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Personalizing Depression Drugs

New genetic tests can help doctors select the best medication for each patient.
January 27, 2006

People diagnosed with clinical depression face a rough road to recovery. Many spend weeks, months, or even years trying different antidepressants in hopes of finding the right medication – one that cures their depression without insomnia, headaches, or other side effects.

Now two new kinds of genetic tests, one already available and one several years away, could help doctors and patients avoid this wearisome process.

“It’s very difficult to have to take a drug for weeks, then get off it and try a new one,” says Julio Licinio, a psychiatrist who studies the genetics of depression at the University of California, Los Angeles. “If we had any kind of marker that would tell us which person would respond to which drug, treatment would be much more efficient than it is now.”

Psychiatrists in the United States recently got a new set of tools to match the drug to the patient: genetic tests that can predict if a person will have side effects with a particular drug.

One such test, made by Swiss-based Roche Diagnostics, was approved by the U.S. Food and Drug Administration in January 2005 and was recently made available to doctors. The Roche test detects genetic variants for two enzymes involved in the break down of 25 percent of prescription drugs, including pain medications, beta-blockers, and antidepressants. Someone who has a form of the enzyme that breaks down a drug slowly is more likely to experience side effects at the standard dose because the drug builds up in the body. At the other extreme, someone who has a form of the enzyme that breaks down the drug very quickly may not have the medicine in the body long enough to do its job.

 [Click here to view an image of the Roche tester.]

Experts predict that one of the major potential uses for the test will be in treating depression, because people react so variably to different antidepressants, and side effects are one of the main reasons people stop these drugs.

This test is one of the first attempts to take personalized medication to the clinic,” says Jose de Leon, a psychiatrist at the University of Kentucky in Lexington, who is studying the effectiveness of these tests. Specifically, he found that people with a mutation in one of these enzymes were more likely to stop taking the drug risperidone, an antipsychotic, because of adverse effects. He’s now working with Roche to see how efficient and cost effective the tests are in psychiatric hospitals.

While the test is commercially available, few doctors are using it yet. David Mrazek, chair of the psychiatry department at the Mayo Clinic in Rochester, MN, started using a version of the test in 2003, after studying it in his clinic. “As more clinicians understand the potential benefit, I think it will be used more,” says Mrazek.

The Roche test predicts who will experience side effects with a particular drug; but scientists are also searching for a trickier diagnostic: a genetic marker that can predict which drug will relieve depression most effectively in a particular patient.

Peter McGuffin, director of the Social, Genetic & Developmental Psychiatry Centre at the Institute of Psychiatry in London, is running a large, multicenter trial of 1,000 patients taking either citalopram, an antidepressant that acts on the neurotransmitter serotonin, or nortriptyline, which acts on the neurotransmitter norepinephrine.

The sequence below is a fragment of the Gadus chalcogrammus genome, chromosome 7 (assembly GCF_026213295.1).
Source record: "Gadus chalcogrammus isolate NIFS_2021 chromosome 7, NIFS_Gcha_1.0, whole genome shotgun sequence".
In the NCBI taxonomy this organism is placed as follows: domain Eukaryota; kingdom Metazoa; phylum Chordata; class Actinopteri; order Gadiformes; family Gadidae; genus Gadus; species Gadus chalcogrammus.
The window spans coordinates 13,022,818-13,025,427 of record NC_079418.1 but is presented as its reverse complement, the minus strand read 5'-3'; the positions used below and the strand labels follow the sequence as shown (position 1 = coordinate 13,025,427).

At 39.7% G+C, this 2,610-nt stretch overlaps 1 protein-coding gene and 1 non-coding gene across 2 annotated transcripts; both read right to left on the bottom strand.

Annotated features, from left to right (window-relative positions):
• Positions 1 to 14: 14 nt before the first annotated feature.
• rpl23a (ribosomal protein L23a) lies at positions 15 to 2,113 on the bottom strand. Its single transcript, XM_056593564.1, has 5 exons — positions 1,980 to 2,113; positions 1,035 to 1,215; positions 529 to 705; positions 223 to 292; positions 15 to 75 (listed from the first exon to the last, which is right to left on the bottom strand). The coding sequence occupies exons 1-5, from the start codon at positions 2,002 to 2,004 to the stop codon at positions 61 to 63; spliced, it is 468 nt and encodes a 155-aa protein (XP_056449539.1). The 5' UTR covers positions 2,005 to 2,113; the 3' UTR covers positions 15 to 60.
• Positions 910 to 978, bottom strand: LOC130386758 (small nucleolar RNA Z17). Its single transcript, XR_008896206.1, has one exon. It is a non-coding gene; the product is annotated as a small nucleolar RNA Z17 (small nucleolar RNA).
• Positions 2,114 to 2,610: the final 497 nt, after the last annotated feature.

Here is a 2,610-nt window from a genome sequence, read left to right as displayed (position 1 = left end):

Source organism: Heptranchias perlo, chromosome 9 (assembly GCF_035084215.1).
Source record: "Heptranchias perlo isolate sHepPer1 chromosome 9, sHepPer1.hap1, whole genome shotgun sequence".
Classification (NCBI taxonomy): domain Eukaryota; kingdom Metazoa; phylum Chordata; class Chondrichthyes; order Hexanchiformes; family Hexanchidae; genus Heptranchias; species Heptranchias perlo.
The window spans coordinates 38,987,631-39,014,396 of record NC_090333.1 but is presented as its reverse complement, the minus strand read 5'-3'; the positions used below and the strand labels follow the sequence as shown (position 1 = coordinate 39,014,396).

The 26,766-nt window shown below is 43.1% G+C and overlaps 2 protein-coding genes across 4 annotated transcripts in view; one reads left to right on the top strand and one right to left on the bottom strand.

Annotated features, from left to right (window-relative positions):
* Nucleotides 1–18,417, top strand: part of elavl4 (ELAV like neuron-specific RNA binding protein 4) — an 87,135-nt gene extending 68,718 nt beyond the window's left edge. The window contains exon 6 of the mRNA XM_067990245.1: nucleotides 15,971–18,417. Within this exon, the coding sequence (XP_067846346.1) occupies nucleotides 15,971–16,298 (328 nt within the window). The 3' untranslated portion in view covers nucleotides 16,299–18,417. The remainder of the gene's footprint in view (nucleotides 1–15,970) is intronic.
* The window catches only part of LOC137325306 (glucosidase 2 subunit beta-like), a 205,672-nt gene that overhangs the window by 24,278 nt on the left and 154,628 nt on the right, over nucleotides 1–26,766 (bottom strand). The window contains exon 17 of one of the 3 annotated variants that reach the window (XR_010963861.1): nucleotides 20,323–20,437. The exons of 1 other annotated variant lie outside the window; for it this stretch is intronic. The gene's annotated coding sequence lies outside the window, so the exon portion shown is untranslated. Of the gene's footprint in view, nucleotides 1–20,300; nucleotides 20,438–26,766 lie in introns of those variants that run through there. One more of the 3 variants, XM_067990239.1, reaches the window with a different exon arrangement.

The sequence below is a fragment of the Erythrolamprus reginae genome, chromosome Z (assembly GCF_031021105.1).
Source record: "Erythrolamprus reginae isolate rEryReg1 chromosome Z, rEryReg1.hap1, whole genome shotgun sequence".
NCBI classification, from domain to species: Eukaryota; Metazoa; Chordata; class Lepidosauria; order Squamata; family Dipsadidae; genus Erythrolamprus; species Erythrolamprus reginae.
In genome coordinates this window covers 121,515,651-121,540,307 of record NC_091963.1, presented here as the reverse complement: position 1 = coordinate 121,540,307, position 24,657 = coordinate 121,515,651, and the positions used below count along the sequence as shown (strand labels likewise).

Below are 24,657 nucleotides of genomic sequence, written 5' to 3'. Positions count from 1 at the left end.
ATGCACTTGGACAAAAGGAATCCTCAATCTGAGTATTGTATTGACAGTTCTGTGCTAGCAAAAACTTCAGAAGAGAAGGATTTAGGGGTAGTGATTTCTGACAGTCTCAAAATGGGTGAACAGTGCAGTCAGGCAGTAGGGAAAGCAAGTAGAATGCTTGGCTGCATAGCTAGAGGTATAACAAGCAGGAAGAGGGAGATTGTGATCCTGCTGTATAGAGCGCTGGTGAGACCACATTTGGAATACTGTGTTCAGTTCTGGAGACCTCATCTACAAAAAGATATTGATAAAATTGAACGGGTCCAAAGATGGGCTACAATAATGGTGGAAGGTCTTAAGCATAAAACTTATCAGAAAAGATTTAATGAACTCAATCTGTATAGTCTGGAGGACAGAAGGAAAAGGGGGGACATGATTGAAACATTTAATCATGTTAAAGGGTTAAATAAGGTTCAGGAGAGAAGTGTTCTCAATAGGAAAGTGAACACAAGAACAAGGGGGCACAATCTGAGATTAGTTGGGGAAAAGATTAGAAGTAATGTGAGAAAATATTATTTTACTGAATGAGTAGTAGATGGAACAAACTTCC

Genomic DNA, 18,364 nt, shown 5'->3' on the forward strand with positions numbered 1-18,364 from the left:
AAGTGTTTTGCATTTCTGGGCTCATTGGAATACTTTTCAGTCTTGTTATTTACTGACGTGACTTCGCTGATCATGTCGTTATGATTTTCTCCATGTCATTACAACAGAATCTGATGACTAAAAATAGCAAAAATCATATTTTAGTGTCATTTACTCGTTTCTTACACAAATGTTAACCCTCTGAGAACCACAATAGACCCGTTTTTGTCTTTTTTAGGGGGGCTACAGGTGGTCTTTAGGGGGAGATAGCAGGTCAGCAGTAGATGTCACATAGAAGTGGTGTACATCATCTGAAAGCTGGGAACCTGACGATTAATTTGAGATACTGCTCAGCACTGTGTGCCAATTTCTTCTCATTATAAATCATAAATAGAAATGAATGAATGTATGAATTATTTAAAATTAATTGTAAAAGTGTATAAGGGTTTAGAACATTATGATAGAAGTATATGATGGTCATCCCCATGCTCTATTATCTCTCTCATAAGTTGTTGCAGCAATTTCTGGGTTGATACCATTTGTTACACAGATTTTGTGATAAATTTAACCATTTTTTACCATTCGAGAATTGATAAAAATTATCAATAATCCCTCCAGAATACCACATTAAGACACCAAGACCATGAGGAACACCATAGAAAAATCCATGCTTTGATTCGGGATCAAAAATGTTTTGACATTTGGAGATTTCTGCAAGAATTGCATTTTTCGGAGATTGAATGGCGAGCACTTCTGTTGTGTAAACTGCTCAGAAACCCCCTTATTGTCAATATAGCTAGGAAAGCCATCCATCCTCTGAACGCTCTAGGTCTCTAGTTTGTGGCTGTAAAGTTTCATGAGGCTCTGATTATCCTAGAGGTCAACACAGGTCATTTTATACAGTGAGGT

Scientists are searching for genetic variations in the serotonin or norepinephrine pathways that predict how well a person responds to each drug. McGuffin and collaborators also plan to run a whole genome scan on each patient to search for genes outside these pathways that may also play a role in drug response to these two antidepressants. Experts say patients can expect to see tests derived from this type of trial in five to ten years.

Although the study is only partly completed, McGuffin has already had some success. His team confirmed that a variation in the gene for the serotonin transporter makes people less likely to respond to serotonin-based antidepressants.

Some drug companies are already starting to incorporate genetic testing into their drug development process. Clinical Data, a diagnostics and therapeutics company based in Newton, MA, announced plans this week for a clinical trial of a novel antidepressant that acts on the serotonin system. The drug failed earlier clinical trials; but Clinical Data researchers plan to develop a diagnostic test to identify a subset of people who do respond to the drug. If successful, the test would be marketed along with the drug.

Indeed, searching for genes that predict who will respond to a drug may actually be a more effective way to study depression than searching for genes that are implicated in the diseases itself, according to Steven Hamilton, a psychiatrist and geneticist at the University of California, San Francisco, who is involved in a large-scale study of depression in the United States. It is simpler, he says, to look for genes involved in drug response than at the complex genetic and environmental factors implicated in depression.

Caption for home page image: The AmpliChip CYP450 Test analyzes variations in two genes that play a major role in the metabolism of many widely prescribed drugs. Image courtesy of Roche Diagnostics.

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